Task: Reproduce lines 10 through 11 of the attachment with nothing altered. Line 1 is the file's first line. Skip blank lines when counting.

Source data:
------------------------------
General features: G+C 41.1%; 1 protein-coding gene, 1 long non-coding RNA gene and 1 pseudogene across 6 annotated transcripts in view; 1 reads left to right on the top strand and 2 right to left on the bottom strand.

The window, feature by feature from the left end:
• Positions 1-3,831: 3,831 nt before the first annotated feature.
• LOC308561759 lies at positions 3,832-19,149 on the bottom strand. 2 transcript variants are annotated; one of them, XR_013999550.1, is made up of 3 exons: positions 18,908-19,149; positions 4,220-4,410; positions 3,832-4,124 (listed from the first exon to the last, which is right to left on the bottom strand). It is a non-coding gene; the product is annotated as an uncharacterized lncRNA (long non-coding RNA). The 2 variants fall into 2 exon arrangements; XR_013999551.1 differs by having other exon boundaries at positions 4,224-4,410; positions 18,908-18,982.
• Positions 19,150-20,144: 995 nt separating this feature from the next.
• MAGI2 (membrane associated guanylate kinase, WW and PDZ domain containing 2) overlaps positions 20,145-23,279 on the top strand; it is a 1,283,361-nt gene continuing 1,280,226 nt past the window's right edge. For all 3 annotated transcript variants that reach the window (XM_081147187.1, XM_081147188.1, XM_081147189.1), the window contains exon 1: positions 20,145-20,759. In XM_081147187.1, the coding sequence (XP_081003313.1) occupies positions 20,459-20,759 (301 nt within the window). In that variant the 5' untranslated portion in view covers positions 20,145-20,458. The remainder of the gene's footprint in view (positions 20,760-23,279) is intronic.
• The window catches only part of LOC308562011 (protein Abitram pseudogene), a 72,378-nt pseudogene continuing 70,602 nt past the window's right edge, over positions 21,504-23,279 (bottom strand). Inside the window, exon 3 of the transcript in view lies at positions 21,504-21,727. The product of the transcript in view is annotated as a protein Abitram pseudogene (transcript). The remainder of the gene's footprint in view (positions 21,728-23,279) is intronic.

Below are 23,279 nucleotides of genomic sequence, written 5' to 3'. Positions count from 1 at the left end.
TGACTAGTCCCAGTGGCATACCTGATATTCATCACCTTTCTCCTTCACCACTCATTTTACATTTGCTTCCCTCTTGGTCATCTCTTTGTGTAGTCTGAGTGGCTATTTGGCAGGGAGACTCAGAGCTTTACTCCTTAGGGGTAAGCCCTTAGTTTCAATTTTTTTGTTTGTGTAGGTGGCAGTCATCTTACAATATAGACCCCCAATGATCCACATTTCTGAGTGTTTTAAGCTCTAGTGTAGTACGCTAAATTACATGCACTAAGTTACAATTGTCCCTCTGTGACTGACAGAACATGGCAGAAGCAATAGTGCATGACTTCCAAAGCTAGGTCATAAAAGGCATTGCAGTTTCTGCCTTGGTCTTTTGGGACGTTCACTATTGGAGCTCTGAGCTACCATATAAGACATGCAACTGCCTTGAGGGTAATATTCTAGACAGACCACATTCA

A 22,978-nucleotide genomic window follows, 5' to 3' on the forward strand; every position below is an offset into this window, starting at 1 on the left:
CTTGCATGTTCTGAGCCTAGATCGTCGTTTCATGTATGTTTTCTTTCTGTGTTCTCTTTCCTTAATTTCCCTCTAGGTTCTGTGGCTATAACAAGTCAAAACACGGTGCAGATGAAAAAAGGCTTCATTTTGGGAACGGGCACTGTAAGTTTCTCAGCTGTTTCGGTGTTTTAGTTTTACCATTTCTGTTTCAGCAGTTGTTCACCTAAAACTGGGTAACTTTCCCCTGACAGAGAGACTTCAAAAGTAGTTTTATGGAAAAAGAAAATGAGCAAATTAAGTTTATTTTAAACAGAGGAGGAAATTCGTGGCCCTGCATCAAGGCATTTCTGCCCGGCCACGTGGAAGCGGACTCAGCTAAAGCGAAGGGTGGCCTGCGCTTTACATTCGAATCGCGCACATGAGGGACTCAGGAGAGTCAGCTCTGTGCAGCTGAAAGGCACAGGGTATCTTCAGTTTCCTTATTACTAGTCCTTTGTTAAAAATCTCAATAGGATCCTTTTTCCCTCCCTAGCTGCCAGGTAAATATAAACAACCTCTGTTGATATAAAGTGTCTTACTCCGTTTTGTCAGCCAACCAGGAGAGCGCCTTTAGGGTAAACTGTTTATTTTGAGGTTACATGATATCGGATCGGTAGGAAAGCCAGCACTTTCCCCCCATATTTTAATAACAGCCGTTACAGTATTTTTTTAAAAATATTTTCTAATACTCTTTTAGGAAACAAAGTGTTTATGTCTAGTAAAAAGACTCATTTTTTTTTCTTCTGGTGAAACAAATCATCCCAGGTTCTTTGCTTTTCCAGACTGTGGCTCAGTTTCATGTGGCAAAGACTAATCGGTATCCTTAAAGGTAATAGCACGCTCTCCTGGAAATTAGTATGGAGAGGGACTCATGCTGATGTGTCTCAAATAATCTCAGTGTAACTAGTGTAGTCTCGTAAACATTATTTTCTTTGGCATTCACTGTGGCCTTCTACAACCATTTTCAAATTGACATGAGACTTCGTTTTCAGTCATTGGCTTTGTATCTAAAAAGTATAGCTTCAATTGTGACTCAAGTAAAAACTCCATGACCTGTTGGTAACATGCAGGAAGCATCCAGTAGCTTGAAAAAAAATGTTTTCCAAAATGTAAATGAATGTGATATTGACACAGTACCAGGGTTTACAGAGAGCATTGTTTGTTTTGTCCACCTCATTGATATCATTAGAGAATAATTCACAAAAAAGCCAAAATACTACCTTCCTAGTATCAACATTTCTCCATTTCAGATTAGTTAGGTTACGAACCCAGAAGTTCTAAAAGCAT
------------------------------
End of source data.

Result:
A 22,978-nucleotide genomic window follows, 5' to 3' on the forward strand; every position below is an offset into this window, starting at 1 on the left:
CTTGCATGTTCTGAGCCTAGATCGTCGTTTCATGTATGTTTTCTTTCTGTGTTCTCTTTCCTTAATTTCCCTCTAGGTTCTGTGGCTATAACAAGTCAAAACACGGTGCAGATGAAAAAAGGCTTCATTTTGGGAACGGGCACTGTAAGTTTCTCAGCTGTTTCGGTGTTTTAGTTTTACCATTTCTGTTTCAGCAGTTGTTCACCTAAAACTGGGTAACTTTCCCCTGACAGAGAGACTTCAAAAGTAGTTTTATGGAAAAAGAAAATGAGCAAATTAAGTTTATTTTAAACAGAGGAGGAAATTCGTGGCCCTGCATCAAGGCATTTCTGCCCGGCCACGTGGAAGCGGACTCAGCTAAAGCGAAGGGTGGCCTGCGCTTTACATTCGAATCGCGCACATGAGGGACTCAGGAGAGTCAGCTCTGTGCAGCTGAAAGGCACAGGGTATCTTCAGTTTCCTTATTACTAGTCCTTTGTTAAAAATCTCAATAGGATCCTTTTTCCCTCCCTAGCTGCCAGGTAAATATAAACAACCTCTGTTGATATAAAGTGTCTTACTCCGTTTTGTCAGCCAACCAGGAGAGCGCCTTTAGGGTAAACTGTTTATTTTGAGGTTACATGATATCGGATCGGTAGGAAAGCCAGCACTTTCCCCCCATATTTTAATAACAGCCGTTACAGTATTTTTTTAAAAATATTTTCTAATACTCTTTTAGGAAACAAAGTGTTTATGTCTAGTAAAAAGACTCATTTTTTTTTCTTCTGGTGAAACAAATCATCCCAGGTTCTTTGCTTTTCCAGACTGTGGCTCAGTTTCATGTGGCAAAGACTAATCGGTATCCTTAAAGGTAATAGCACGCTCTCCTGGAAATTAGTATGGAGAGGGACTCATGCTGATGTGTCTCAAATAATCTCAGTGTAACTAGTGTAGTCTCGTAAACATTATTTTCTTTGGCATTCACTGTGGCCTTCTACAACCATTTTCAAATTGACATGAGACTTCGTTTTCAGTCATTGGCTTTGTATCTAAAAAGTATAGCTTCAATTGTGACTCAAGTAAAAACTCCATGACCTGTTGGTAACATGCAGGAAGCATCCAGTAGCTTGAAAAAAAATGTTTTCCAAAATGTAAATGAATGTGATATTGACACAGTACCAGGGTTTACAGAGAGCATTGTTTGTTTTGTCCACCTCATTGATATCATTAGAGAATAATTCACAAAAAAGCCAAAATACTACCTTCCTAGTATCAACATTTCTCCATTTCAGATTAGTTAGGTTACGAACCCAGAAGTTCTAAAAGCAT